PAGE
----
Except that Democrats did not nominate a Fascist in 1968. Republicans will forever bear that (hopefully unique) ignominy in US politics. Unless, that is, you want to count Jackson! (FYI, my vote for worst would have to go to Buchanan.)
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(As soon as possible?)
I’m a bit hopeful– could hatred of Trump unite politicians and (non-racist, not crazy) voters even in the absence of a democratic landslide?
I mean, as much as I’d love more socialism, my first order of “things I want to government to do” is much more mundane stuff that I think politicians from both parties could agree on if they cared about the country instead of about stupid political games. Can politicians come together to get a long-term infrastructure bill that neither party is happy with but will put the country on a better path? Can they feed and take care of children even if some politicians paint their parents as moochers? Can we improve education and training? Simplify the tax code? Patch up problems in existing legislature? Appoint a supreme court justice? Get through the backlog of judge appointments? And on and on and on…
A little more compromise and a little less purity would be fantabulous.
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Most Democrats in ’68 did what some Republicans will probably do now, sulked for a suitably long while and then voted as habituated by deeper strands of culture and autobiography than the incredible fractures of that year could destroy. Although, in fact, H.H. Humphrey was nowhere near a Trumpian figure. He would have been a demonstrably better president than Nixon ended up being, and even the younger among those of us who maligned him for his 1964 alliance with Johnson (when Vietnam was only a shadow), knew almost nothing about his earlier career as a Minnesota DFL demigod.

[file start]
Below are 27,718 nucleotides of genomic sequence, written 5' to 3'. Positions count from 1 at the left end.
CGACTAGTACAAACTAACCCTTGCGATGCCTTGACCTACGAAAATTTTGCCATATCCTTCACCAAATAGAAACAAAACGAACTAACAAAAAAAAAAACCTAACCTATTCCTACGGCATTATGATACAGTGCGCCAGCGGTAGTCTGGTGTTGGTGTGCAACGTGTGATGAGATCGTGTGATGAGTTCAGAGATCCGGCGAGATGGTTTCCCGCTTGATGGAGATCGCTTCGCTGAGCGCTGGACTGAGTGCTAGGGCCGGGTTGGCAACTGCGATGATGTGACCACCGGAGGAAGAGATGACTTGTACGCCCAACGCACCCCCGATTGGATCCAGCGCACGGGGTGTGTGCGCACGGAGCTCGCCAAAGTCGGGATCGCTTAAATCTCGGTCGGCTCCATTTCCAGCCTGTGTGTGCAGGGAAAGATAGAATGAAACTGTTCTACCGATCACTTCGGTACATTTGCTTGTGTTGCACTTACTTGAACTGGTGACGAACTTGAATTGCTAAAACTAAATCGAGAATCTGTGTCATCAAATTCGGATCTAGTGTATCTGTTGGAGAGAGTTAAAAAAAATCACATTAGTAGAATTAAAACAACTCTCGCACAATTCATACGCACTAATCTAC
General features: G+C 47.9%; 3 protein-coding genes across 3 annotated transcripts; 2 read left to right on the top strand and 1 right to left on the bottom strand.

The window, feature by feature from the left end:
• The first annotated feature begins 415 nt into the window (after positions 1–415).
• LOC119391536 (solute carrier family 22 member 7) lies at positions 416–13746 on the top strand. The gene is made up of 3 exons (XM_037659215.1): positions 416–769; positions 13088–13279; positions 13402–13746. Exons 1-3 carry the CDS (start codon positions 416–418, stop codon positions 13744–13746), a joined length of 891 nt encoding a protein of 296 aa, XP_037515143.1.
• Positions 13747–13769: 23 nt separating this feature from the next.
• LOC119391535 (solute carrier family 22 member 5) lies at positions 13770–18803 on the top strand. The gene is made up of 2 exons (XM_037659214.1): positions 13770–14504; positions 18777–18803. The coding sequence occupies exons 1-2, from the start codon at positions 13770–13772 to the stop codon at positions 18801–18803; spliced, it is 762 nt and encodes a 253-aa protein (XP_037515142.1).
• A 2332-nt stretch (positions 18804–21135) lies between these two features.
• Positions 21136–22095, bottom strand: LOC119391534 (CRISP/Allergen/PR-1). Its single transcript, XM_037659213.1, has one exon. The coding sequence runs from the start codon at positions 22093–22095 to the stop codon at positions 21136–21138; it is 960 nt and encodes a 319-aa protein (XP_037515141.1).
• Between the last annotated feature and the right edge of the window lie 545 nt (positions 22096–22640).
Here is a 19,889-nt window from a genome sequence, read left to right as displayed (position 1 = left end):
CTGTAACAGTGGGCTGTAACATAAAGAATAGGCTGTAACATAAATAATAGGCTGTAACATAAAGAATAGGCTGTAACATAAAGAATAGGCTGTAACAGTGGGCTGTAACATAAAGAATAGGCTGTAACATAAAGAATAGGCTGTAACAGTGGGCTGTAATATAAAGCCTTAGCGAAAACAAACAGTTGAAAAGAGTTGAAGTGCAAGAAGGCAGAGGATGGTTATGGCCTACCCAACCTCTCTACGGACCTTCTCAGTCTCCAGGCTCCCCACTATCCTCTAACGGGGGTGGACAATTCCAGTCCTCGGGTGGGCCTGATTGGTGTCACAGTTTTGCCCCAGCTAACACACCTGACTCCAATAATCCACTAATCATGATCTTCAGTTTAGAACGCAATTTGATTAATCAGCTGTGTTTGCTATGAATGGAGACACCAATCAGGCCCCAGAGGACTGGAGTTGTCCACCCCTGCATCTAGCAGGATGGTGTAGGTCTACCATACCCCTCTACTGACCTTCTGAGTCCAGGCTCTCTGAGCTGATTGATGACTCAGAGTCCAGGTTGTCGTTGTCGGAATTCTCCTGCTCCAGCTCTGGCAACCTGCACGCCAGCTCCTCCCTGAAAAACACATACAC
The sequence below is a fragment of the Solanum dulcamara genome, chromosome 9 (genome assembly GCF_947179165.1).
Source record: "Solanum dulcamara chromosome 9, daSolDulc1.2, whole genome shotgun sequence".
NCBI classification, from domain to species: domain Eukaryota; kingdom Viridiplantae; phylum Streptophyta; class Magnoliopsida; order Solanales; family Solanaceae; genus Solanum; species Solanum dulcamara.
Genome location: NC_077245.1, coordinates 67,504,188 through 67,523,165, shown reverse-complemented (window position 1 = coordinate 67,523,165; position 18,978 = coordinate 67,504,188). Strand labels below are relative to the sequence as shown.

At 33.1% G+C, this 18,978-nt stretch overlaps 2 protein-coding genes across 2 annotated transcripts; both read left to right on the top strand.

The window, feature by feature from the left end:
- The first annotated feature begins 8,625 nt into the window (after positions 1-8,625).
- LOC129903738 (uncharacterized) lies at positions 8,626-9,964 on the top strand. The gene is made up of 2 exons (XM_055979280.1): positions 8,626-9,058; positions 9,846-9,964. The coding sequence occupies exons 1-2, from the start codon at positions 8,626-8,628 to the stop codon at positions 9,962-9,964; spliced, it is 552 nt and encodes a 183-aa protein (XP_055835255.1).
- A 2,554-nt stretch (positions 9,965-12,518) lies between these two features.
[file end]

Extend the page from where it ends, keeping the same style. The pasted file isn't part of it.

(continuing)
I’d have to go with my own state’s James Buchanan as the worst ever. Even before he fiddled while the republic sundered.
Yes–I did not mean to impugn Humphrey as being Trump-like! I referenced ’68 because of the final blow to the Old Deal coalition, in which African Americans and segregationists/Dixiecrats stuck together. The Republican party is going through a similar potential realignment, with the pro-business/low tax wing seeing their working class seculars and their kulturkampfen Christian Soldiers march to the tune of their preferred drummers.
Definitely did not mean to imply you thought Humphrey was Trump-like. My infelicity of quick typing and on-the-fly composition! 1968 was one of the great vortex-years of American history.
Please, not John Adams. The man was brilliant. He made one big mistake (Alien & Sedition), but that shouldn’t overshadow his amazing contributions. Jackson was a jerk on so many fronts and the way he encouraged his disgruntled followers to torpedo the presidency of J. Q. Adams was a disgrace. And a foreshadowing of the despicable Mitch McConnel and his never ending crusade to demean our current president. Chimpy wins it hands down — the death and destruction he and his veep caused is still being tallied. May they both rot in hell.
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JA also a bad Prez because he failed to win a second term! You have to be a two-termer to get unqualifiedly out of the ranks of the worst. (But, we can agree on Worst Ever!)
Jackson was an unlawful and bloody Indian killer throughout his career, so the (white men) who elected him knew exactly what they were getting with the Chieftan. Adams’s actual record as President stands at odds with his leadership in the 1770s. IOW, his voters didn’t know they were getting a revanchist d-bag for a president.
You forgot “small-fingered” in your oh-so-descriptive post title, there. 🙂